Microsoft sues for right to tell customers when US government requests emails

Microsoft sued the US government on Thursday for the right to tell customers when authorities search their email inboxes.In a federal complaint that names the US attorney general, Loretta Lynch, the company argues the government has taken advantage of the consumer trend for storing their private data on tech companies’ servers, rather than storing it on their own devices. This shouldn’t let the government search the digital equivalent of a person’s desk without telling them, Microsoft argues. sues US government over secret data requests
Microsoft is suing the US government over the right to tell its users when federal agencies want access to private data.It says keeping access requests secret is against the US constitution, which states that individuals should be made aware if the government searches or seizes their property.Microsoft said 5,624 requests for data were made in the past 18 months, and almost half came with a court order forcing the company to keep the demand secret.”People do not give up their rights when they move their private information from physical storage to the cloud,” Microsoft said in the lawsuit, according to the Reuters news agency. Sues Justice Department to Protest Electronic Gag Order Statute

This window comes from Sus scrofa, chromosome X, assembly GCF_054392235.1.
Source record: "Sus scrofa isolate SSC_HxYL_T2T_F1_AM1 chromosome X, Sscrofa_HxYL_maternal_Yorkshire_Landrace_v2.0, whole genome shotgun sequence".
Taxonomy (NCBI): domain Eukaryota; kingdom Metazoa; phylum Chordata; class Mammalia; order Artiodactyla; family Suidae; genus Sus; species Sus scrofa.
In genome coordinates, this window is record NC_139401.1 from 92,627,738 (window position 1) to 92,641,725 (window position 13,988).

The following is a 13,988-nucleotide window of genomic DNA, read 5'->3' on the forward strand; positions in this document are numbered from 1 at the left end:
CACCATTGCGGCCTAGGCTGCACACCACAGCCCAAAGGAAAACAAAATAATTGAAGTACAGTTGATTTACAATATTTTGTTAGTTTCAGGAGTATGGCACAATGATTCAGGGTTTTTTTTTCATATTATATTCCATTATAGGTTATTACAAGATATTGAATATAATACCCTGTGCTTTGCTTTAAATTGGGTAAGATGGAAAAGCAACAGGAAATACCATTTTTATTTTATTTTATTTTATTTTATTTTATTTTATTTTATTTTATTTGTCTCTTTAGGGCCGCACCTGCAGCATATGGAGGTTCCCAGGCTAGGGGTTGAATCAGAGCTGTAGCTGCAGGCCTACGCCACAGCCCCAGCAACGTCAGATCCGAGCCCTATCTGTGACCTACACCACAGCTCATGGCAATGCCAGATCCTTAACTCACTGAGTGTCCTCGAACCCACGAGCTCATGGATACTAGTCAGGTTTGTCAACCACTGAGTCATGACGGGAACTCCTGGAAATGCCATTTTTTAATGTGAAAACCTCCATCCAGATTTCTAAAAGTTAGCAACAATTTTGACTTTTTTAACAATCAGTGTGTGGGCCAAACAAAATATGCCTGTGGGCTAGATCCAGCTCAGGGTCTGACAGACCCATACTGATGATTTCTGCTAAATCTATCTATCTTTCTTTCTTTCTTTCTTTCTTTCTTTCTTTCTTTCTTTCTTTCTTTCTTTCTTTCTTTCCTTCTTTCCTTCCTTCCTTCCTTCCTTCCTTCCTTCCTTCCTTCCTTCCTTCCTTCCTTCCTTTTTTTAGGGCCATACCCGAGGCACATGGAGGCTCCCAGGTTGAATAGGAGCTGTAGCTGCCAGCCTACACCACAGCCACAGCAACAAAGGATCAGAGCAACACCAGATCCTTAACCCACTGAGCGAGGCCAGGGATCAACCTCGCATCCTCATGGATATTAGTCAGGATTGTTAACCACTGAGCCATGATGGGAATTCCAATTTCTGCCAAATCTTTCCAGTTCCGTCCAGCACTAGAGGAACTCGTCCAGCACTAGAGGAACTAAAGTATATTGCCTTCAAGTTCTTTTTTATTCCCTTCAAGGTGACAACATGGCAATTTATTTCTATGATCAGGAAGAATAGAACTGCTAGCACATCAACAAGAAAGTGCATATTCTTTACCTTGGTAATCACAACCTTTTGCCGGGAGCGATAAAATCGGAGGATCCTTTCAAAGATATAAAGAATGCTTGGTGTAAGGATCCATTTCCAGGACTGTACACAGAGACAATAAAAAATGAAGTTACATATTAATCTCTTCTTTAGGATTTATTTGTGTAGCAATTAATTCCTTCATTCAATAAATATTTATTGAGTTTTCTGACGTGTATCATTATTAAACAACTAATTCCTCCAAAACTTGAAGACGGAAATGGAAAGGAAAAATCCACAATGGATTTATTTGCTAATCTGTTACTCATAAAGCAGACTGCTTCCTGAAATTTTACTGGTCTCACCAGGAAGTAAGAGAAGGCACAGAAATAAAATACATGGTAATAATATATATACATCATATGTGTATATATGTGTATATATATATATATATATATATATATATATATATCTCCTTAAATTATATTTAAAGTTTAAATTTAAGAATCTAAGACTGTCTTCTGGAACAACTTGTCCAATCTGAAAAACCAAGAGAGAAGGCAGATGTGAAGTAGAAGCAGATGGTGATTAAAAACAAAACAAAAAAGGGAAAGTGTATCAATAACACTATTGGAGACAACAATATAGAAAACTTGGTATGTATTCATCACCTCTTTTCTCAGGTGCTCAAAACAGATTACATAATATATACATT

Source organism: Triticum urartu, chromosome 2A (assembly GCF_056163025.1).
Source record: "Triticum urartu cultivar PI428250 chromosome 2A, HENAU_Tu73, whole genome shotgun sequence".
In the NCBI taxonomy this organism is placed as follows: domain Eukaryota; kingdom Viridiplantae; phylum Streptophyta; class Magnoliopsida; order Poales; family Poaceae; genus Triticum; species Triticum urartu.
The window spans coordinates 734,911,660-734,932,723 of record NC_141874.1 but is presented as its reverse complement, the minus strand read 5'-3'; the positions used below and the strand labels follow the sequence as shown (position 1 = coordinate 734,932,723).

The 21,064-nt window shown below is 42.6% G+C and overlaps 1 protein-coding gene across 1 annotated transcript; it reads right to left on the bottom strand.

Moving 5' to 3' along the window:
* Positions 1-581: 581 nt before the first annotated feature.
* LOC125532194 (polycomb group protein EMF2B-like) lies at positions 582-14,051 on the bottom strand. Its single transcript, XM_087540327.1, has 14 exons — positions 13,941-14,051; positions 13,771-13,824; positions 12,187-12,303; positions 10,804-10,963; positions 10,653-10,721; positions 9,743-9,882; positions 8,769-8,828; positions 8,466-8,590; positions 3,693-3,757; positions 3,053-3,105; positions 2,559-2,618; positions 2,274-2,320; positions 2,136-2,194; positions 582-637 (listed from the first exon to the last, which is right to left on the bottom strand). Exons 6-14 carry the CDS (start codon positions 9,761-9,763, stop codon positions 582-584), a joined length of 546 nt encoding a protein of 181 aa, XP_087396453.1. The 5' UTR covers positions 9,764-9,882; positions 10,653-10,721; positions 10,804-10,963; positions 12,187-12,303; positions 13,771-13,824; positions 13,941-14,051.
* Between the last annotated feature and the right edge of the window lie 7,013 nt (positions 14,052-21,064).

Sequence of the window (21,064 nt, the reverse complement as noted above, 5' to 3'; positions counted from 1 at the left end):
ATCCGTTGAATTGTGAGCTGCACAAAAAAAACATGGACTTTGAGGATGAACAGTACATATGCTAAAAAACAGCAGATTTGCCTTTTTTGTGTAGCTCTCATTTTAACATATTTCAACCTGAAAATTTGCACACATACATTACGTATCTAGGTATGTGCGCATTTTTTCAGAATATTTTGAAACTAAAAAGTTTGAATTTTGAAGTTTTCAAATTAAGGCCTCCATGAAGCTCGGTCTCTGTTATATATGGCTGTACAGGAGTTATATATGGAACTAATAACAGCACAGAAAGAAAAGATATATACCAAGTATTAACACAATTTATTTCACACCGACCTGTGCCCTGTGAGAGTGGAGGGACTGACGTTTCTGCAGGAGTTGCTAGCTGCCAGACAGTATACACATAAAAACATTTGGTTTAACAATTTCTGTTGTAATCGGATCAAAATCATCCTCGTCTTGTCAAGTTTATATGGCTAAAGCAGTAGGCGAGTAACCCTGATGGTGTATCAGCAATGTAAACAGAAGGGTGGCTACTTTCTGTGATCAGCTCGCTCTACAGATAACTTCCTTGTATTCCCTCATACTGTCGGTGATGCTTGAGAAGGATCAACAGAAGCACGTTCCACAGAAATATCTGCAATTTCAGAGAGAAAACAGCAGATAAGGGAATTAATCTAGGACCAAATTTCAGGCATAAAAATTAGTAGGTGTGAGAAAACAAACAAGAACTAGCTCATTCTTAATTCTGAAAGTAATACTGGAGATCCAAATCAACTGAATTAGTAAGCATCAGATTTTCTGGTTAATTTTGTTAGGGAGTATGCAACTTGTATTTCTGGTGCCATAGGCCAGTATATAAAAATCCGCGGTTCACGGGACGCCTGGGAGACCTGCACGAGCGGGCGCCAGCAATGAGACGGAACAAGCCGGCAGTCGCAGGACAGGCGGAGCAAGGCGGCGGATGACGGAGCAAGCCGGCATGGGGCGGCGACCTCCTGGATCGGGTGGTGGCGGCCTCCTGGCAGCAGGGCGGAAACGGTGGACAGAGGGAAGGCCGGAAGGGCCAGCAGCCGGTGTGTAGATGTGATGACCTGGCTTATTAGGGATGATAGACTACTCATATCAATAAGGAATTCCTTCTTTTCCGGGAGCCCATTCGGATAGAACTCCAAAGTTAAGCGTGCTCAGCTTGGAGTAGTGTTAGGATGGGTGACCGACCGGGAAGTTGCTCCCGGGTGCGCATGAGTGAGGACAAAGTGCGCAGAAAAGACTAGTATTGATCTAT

Big technology companies have usually played a defensive game with government prosecutors in their legal fight over customer information, fighting or bowing to requests for information one case at a time.But now, in a move that could broaden the debate over the balance between customer privacy and law enforcement needs, Microsoft is going on the offense. sues over law banning tech firms from telling customers about data requests
Microsoft wants a federal judge in Seattle to strike down a law that allows courts to prohibit a tech company from telling customers that the government has sought their data.In a civil suit filed Thursday against the Justice Department, the tech giant revealed that, in the past 18 months alone, federal courts have issued almost 2,600 orders preventing Microsoft from alerting customers that their data has been obtained in criminal probes.Notably, more than two-thirds — about 1,750 orders — had no fixed end date.

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